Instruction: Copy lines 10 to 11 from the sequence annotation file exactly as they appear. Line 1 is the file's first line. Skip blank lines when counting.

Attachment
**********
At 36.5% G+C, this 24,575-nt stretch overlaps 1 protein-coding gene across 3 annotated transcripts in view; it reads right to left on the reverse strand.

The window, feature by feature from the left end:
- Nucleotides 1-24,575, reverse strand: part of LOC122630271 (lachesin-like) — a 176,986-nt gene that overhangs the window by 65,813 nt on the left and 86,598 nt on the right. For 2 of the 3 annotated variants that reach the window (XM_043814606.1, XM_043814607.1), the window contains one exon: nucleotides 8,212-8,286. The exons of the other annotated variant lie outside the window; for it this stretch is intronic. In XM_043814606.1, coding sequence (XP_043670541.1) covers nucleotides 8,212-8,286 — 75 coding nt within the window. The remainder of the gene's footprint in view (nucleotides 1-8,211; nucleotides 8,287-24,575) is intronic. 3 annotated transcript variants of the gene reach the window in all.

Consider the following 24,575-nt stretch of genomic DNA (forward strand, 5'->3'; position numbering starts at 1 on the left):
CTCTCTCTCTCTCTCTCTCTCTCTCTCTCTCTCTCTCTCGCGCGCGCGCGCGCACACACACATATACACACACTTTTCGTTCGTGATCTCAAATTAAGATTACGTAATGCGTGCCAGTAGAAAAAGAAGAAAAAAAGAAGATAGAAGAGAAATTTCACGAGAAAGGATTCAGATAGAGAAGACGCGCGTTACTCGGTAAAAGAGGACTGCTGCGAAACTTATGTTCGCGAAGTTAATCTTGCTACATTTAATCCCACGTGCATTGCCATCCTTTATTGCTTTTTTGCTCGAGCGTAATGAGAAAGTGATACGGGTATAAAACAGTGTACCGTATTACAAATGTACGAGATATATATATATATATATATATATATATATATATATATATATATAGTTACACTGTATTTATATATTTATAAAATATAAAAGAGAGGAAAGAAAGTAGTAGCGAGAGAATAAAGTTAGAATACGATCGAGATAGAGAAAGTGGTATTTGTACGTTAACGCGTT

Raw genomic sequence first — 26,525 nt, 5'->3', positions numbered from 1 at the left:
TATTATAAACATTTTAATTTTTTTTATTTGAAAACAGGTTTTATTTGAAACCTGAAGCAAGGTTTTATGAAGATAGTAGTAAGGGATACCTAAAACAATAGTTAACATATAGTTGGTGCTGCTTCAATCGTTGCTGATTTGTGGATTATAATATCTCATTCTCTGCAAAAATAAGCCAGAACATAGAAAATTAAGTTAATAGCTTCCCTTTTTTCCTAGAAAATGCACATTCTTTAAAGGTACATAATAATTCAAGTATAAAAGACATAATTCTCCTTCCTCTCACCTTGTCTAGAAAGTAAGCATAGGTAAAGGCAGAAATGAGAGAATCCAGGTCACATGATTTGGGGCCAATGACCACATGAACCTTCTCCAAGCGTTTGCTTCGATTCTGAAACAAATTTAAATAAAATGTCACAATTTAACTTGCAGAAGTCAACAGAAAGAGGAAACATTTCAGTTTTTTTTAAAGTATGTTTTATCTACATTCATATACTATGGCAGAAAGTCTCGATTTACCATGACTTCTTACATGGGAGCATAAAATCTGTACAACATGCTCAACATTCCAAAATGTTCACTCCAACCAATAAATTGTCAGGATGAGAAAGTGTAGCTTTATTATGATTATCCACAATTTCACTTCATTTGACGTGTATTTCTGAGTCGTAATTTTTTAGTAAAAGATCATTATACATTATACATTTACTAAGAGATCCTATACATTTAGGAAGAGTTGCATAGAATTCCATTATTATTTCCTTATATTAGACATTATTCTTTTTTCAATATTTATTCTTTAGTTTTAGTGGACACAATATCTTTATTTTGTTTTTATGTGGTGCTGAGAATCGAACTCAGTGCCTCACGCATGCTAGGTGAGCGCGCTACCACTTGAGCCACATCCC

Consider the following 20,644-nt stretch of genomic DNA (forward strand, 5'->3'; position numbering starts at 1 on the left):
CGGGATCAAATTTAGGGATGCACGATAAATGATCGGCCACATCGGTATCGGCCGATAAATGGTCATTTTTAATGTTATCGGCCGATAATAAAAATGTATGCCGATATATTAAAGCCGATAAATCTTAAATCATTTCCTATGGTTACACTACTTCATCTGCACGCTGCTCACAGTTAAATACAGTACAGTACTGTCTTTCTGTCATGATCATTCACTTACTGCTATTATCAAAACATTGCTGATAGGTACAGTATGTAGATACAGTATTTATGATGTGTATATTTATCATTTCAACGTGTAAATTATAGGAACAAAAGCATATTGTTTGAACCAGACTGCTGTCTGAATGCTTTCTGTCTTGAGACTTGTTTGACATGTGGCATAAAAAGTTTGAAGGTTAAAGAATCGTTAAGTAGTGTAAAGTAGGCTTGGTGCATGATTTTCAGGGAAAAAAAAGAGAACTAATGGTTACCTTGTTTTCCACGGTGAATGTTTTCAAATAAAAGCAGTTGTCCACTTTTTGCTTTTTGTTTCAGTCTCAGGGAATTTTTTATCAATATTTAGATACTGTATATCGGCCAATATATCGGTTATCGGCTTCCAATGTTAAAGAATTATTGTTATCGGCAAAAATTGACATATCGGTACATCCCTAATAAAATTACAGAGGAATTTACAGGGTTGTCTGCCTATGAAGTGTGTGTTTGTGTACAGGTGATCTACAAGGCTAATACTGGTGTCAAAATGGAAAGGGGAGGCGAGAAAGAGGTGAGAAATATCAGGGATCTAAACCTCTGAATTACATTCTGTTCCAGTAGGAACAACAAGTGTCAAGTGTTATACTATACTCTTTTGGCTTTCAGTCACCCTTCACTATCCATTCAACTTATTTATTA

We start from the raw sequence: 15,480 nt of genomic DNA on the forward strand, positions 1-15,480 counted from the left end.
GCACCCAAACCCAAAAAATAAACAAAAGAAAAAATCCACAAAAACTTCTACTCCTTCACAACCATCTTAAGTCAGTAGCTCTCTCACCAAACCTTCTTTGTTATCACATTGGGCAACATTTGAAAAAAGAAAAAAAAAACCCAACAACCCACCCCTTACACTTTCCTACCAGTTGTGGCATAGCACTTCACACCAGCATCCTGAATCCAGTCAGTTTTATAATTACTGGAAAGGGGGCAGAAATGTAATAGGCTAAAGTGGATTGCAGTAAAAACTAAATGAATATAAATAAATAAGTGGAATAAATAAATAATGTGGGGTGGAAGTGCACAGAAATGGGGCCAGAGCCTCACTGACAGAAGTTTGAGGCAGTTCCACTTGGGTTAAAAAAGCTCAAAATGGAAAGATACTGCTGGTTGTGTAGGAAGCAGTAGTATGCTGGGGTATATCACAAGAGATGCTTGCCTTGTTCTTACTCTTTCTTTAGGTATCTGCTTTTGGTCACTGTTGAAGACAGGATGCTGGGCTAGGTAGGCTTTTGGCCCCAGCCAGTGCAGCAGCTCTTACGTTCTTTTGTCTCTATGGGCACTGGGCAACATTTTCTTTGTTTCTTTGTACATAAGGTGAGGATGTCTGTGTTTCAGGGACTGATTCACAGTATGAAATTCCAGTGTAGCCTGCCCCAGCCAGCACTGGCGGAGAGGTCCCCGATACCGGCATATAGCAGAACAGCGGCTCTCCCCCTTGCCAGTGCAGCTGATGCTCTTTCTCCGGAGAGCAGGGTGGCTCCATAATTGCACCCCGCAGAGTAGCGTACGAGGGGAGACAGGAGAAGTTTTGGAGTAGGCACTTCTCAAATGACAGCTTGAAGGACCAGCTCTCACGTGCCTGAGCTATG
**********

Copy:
We start from the raw sequence: 15,480 nt of genomic DNA on the forward strand, positions 1-15,480 counted from the left end.
GCACCCAAACCCAAAAAATAAACAAAAGAAAAAATCCACAAAAACTTCTACTCCTTCACAACCATCTTAAGTCAGTAGCTCTCTCACCAAACCTTCTTTGTTATCACATTGGGCAACATTTGAAAAAAGAAAAAAAAAACCCAACAACCCACCCCTTACACTTTCCTACCAGTTGTGGCATAGCACTTCACACCAGCATCCTGAATCCAGTCAGTTTTATAATTACTGGAAAGGGGGCAGAAATGTAATAGGCTAAAGTGGATTGCAGTAAAAACTAAATGAATATAAATAAATAAGTGGAATAAATAAATAATGTGGGGTGGAAGTGCACAGAAATGGGGCCAGAGCCTCACTGACAGAAGTTTGAGGCAGTTCCACTTGGGTTAAAAAAGCTCAAAATGGAAAGATACTGCTGGTTGTGTAGGAAGCAGTAGTATGCTGGGGTATATCACAAGAGATGCTTGCCTTGTTCTTACTCTTTCTTTAGGTATCTGCTTTTGGTCACTGTTGAAGACAGGATGCTGGGCTAGGTAGGCTTTTGGCCCCAGCCAGTGCAGCAGCTCTTACGTTCTTTTGTCTCTATGGGCACTGGGCAACATTTTCTTTGTTTCTTTGTACATAAGGTGAGGATGTCTGTGTTTCAGGGACTGATTCACAGTATGAAATTCCAGTGTAGCCTGCCCCAGCCAGCACTGGCGGAGAGGTCCCCGATACCGGCATATAGCAGAACAGCGGCTCTCCCCCTTGCCAGTGCAGCTGATGCTCTTTCTCCGGAGAGCAGGGTGGCTCCATAATTGCACCCCGCAGAGTAGCGTACGAGGGGAGACAGGAGAAGTTTTGGAGTAGGCACTTCTCAAATGACAGCTTGAAGGACCAGCTCTCACGTGCCTGAGCTATG